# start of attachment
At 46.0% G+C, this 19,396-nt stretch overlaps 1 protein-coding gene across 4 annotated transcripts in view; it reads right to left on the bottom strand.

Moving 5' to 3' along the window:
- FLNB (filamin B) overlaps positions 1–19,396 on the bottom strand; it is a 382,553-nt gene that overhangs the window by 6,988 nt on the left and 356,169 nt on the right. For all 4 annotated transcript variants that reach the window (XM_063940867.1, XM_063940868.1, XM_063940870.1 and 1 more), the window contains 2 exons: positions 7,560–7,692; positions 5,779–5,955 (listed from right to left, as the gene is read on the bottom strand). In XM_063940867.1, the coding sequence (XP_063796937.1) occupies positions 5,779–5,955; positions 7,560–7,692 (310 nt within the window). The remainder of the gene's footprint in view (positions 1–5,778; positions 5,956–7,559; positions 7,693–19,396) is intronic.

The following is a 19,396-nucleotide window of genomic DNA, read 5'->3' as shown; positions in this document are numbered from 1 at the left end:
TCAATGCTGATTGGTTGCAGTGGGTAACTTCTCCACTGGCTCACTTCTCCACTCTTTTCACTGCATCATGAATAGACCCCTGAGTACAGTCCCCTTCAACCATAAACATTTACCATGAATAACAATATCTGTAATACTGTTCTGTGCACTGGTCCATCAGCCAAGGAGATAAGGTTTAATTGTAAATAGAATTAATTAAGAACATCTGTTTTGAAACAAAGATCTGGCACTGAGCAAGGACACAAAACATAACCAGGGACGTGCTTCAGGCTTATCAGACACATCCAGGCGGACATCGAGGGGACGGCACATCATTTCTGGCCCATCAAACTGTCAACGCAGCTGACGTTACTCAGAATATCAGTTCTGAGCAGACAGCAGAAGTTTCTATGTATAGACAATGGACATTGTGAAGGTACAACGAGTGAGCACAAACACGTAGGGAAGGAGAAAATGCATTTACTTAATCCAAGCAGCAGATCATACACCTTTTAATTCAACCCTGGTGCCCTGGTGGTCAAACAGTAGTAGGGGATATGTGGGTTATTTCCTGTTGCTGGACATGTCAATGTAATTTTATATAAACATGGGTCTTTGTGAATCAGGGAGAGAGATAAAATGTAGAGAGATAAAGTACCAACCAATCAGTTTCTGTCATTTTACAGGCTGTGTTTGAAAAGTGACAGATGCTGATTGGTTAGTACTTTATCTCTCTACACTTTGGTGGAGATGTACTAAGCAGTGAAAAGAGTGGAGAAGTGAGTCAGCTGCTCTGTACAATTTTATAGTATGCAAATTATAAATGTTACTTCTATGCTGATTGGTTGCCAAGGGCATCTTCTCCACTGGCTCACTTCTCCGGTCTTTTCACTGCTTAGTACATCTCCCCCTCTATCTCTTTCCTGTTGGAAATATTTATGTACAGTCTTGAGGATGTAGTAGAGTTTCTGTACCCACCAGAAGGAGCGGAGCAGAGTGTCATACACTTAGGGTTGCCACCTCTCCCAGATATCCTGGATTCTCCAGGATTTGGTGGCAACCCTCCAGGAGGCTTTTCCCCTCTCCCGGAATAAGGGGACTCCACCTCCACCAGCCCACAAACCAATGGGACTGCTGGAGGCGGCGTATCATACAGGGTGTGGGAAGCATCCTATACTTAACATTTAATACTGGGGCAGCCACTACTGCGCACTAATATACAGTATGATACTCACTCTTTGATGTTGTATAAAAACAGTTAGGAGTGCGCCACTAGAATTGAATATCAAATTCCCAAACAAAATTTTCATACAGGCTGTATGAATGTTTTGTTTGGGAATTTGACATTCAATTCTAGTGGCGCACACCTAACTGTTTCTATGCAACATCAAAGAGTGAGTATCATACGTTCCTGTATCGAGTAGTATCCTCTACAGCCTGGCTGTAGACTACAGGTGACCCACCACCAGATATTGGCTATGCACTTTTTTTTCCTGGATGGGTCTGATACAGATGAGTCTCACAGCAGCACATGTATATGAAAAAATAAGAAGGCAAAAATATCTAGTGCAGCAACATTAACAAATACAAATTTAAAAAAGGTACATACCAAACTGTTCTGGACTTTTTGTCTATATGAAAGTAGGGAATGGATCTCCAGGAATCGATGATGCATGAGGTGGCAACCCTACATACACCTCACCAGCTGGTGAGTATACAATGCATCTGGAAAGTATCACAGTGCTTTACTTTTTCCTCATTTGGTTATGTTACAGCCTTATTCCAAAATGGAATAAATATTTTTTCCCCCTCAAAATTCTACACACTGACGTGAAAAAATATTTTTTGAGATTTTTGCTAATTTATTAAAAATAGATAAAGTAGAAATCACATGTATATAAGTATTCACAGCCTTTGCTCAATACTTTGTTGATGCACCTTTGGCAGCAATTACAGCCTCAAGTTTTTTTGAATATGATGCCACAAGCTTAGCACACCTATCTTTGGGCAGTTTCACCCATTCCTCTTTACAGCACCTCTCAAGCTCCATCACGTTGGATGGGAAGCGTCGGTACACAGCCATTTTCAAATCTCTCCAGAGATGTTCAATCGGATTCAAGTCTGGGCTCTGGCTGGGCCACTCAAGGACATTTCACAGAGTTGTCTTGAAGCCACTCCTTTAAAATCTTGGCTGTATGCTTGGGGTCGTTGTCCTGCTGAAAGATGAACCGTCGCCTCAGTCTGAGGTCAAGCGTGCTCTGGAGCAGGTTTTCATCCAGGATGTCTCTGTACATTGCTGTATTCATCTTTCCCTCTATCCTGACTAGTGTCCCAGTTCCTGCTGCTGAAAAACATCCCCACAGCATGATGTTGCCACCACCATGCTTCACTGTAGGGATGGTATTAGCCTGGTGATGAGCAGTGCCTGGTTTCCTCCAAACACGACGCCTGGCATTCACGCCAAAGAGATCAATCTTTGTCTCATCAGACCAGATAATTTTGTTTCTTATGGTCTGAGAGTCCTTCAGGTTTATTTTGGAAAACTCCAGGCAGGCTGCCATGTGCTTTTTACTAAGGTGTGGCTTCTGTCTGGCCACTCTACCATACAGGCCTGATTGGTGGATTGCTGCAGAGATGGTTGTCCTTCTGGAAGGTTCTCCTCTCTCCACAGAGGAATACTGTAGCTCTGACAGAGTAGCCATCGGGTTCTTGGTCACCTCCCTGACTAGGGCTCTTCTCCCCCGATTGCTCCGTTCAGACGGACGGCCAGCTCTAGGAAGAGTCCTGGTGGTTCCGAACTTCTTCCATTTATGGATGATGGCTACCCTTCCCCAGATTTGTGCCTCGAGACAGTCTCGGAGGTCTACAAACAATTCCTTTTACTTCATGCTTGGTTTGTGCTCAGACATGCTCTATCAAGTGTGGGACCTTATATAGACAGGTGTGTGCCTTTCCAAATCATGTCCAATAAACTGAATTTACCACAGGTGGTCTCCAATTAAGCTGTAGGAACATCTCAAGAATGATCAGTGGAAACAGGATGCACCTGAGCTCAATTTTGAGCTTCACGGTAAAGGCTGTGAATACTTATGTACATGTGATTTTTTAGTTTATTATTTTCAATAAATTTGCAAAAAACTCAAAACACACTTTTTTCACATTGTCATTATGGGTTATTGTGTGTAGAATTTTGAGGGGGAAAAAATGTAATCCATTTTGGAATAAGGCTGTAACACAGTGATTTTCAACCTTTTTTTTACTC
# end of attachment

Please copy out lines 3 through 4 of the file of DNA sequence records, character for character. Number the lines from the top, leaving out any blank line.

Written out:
- FLNB (filamin B) overlaps positions 1–19,396 on the bottom strand; it is a 382,553-nt gene that overhangs the window by 6,988 nt on the left and 356,169 nt on the right. For all 4 annotated transcript variants that reach the window (XM_063940867.1, XM_063940868.1, XM_063940870.1 and 1 more), the window contains 2 exons: positions 7,560–7,692; positions 5,779–5,955 (listed from right to left, as the gene is read on the bottom strand). In XM_063940867.1, the coding sequence (XP_063796937.1) occupies positions 5,779–5,955; positions 7,560–7,692 (310 nt within the window). The remainder of the gene's footprint in view (positions 1–5,778; positions 5,956–7,559; positions 7,693–19,396) is intronic.

The following is a 19,396-nucleotide window of genomic DNA, read 5'->3' as shown; positions in this document are numbered from 1 at the left end: